Norman Montgomery -- He has pinkish-fair skin, brown eyes, and short brown hair going white. He wears a short mustache and beard. He is 48 years old at the time of the Cascadia Cataclysm. He is the husband of Edith, father of Edwin, Linota, and Castel. They live in the yellow single house in Clover Grove, an off-grid community just outside of Portland, Oregon. Norman works as a doctor and volunteers as a chirurgeon in the Society for Creative Anachronism. He has a very practical perspective and tends to dismiss existential issues as incomprehensible and irrelevant.
Qualities: Expert (+4) SCAdian, Good (+2) Doctor, Good (+2) Family Man, Good (+2) Leader
Poor (-2) Existential Intelligence

Malila Labarre -- She has fair skin, brown eyes, and long wavy brown hair. She rides a pinto gelding named Facepaint. Malila runs a homestead just northeast of Portland, Oregon neighboring Clover Grove. She is important in her community. She excels with animals and does well with plants, but struggles to handle machinery.
Qualities: Expert (+4) Horsewoman, Good (+2) Community Spirit, Good (+2) Homesteader, Good (+2) Naturalistic Intelligence
Poor (-2) Mechanical Intelligence

Vinyasa (Taral Rogerson) -- He has fair skin, brown eyes, and short wavy brown hair. His heritage is American, Britannian, and Indian. He speaks English, Esperanto, Farsi, Hindi, Sanskrit, Spanish, and Telugu. He is 26 years old at the time of the Cascadia Cataclysm. Vinyasa lives in Lodi, California. His mellow personality makes him popular, so he has friends in far-flung places. Practicing yoga makes him very flexible. He doesn't understand attachment to worldly goods, though, which makes budgeting hard, and sometimes he doesn't realize how attached other people get to their things.
Origin: His powers grew in slowly as he studied yoga.
Uniform: Vinyasa likes casual menswear, often yoga clothes or other athleisure outfits.
Qualities: Good (+2) Emotional Intelligence, Good (+2) Friends Everywhere, Good (+2) Languages, Good (+2) Mellow, Good (+2) Yogi
Poor (-2) Worldly Goods
Powers: Good (+2) Telempath, Good (+2) Teleportation
Vinyasa has a particular knack for finding people. He can teleport to anyone he knows, wherever they are. However, his ability to teleport somewhere that doesn't have a person he knows is Average (0) if he's been there before or Poor (-2) if he has never been there.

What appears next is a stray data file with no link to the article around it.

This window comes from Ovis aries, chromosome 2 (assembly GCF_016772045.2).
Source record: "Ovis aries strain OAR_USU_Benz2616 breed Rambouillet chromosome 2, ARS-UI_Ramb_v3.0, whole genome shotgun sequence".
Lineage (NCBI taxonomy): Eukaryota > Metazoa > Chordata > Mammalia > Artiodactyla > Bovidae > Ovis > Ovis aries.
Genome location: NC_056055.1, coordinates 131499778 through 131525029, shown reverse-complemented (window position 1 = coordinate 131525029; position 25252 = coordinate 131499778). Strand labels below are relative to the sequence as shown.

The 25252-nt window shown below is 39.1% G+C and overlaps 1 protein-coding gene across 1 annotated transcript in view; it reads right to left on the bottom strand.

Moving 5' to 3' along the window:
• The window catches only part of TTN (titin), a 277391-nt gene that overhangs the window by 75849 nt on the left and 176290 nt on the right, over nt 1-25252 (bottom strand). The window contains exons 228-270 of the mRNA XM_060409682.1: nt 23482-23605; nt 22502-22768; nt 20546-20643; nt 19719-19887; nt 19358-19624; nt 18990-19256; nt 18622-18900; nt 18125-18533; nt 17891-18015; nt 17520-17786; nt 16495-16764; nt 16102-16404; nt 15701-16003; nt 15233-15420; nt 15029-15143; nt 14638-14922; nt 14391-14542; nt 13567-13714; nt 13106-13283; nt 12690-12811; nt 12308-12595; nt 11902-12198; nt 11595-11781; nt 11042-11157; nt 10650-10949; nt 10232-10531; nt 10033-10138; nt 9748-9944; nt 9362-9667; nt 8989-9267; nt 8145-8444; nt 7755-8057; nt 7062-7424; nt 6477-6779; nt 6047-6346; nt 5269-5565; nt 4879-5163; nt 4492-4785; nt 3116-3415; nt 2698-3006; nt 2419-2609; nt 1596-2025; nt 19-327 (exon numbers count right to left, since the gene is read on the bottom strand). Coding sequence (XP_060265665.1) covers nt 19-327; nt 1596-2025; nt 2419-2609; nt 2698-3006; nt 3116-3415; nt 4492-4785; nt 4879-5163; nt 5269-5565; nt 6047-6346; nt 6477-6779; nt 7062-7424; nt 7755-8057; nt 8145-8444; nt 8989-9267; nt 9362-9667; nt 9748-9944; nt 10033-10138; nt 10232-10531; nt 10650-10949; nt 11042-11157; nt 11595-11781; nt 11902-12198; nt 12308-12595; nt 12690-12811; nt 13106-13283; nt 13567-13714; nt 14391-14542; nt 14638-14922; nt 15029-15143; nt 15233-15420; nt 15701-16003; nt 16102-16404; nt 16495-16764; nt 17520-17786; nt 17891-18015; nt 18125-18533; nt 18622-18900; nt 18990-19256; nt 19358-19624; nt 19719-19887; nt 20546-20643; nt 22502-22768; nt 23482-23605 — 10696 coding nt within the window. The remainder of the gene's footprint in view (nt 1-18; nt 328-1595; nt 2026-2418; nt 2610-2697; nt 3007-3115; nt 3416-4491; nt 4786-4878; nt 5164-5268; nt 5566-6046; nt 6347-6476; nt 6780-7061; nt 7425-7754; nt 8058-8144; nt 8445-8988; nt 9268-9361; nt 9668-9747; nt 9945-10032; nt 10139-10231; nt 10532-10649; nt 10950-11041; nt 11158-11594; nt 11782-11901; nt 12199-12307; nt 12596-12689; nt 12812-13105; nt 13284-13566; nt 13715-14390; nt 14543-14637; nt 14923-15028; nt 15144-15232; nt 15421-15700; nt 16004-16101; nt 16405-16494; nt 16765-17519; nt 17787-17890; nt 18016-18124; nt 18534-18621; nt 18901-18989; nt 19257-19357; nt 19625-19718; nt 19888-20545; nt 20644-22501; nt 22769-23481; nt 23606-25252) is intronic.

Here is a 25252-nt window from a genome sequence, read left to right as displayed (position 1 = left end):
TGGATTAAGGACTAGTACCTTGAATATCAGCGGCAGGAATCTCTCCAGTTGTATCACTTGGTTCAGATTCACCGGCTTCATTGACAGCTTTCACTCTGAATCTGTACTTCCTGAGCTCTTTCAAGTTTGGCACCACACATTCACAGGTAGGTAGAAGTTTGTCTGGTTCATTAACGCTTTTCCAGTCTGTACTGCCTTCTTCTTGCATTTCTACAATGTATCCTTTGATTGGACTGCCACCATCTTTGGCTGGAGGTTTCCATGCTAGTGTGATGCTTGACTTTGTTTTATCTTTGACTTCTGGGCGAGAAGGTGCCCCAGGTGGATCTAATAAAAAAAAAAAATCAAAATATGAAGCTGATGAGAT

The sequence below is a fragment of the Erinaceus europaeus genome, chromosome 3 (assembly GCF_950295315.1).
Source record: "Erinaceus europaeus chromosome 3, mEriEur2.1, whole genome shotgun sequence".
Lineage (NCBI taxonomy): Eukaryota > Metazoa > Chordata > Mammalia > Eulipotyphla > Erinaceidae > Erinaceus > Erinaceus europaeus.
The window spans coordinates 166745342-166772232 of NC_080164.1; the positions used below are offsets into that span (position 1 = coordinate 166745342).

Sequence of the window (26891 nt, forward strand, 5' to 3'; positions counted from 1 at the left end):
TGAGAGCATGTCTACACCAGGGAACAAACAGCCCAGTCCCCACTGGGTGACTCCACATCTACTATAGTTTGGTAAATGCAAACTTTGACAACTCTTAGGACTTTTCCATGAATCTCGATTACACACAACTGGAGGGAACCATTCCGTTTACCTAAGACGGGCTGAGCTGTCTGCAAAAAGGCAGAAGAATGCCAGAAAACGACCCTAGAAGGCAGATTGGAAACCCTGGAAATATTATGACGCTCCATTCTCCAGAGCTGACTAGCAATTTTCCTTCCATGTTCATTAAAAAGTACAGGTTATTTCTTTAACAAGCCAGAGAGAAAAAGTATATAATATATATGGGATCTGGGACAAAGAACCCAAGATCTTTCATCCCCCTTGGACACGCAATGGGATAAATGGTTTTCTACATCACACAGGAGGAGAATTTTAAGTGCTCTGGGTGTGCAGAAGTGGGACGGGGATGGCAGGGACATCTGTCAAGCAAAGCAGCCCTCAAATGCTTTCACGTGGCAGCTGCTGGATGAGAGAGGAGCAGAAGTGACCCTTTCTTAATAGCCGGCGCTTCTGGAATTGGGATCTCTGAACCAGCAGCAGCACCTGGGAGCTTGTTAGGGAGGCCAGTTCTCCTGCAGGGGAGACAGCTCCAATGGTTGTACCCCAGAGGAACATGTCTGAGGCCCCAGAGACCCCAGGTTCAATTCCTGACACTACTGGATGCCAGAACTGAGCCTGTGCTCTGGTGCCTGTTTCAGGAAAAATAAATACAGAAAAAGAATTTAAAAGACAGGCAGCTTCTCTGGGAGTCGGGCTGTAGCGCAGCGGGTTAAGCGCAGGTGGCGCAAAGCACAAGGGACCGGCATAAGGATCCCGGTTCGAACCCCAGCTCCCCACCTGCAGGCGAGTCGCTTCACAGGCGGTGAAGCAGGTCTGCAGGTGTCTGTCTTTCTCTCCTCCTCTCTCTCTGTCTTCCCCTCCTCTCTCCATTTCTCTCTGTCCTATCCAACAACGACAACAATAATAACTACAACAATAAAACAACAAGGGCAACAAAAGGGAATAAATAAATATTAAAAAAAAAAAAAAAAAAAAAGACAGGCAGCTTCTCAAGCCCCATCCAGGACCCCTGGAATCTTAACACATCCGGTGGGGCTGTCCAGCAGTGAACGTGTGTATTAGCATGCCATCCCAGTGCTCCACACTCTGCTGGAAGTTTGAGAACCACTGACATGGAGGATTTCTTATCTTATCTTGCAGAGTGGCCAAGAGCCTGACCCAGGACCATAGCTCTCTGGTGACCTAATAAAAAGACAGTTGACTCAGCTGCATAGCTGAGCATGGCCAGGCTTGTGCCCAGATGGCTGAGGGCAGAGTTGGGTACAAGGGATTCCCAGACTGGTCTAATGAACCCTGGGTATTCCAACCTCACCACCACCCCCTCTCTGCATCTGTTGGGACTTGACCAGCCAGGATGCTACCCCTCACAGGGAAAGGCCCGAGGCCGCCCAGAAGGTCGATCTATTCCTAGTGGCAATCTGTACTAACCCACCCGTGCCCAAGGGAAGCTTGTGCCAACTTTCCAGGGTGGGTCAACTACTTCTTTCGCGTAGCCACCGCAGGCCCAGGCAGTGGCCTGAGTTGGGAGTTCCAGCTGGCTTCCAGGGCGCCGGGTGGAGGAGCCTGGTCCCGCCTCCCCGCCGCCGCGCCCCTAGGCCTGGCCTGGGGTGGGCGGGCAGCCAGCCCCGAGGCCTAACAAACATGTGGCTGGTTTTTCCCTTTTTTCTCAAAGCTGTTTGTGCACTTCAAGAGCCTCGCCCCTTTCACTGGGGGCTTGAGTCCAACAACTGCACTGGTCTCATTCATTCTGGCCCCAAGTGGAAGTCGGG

Motivation: To be one with the Universe.

Vinyasa – Translates as “to place in a special way” and is commonly referred to in class as flow. Moving in and through postures synchronized with the breath.

* * *

"Our true destiny...is a world built from the bottom up by competent citizens living in solid communities, engaged in and by their places."
-- David W. Orr

See a map of Oregon predicting effects of a Cascadia earthquake. This one shows the faults in and around Portland. Read about Portland's risk factors.

At 3:58:20, Portland has a 9.0 earthquake with intensity XI. The shaking lasts 4 minutes 50 seconds.

9.0 and above < 1 XI – XII great – extensive damage over broad areas, most buildings destroyed
IX. Damage considerable in specially designed structures; well-designed frame structures thrown out of plumb. Damage great in substantial buildings, with partial collapse. Buildings shifted off foundations.
X. Some well-built wooden structures destroyed; most masonry and frame structures destroyed with foundations. Rails bent.
XI. Few, if any (masonry) structures remain standing. Bridges destroyed. Rails bent greatly.
XII. Damage total. Lines of sight and level are distorted. Objects thrown into the air.

Clover Grove is entirely off-grid. The community uses well water and produces its own electricity from solar panels and wind turbines. They have geothermal heat pumps too. All homes and the Common House have full basements. The community uses only electric and human-powered vehicles. Residents raise a majority of their own food with a community garden and surrounding fields, food forest, goats, sheep, rabbits, chickens, ducks, and bees.

Clover Grove has a Common House, three 4-bedroom single houses, two 3-bedroom duplexes, and three 2-bedroom triplexes. That's a total of 42 bedrooms, with an average of 2 people per room, so about 84 residents. There are two bike sheds with crafts space, a garden shed, a trash and recycling shed, and several other storage sheds. There are two carports and a parking lot with open spaces.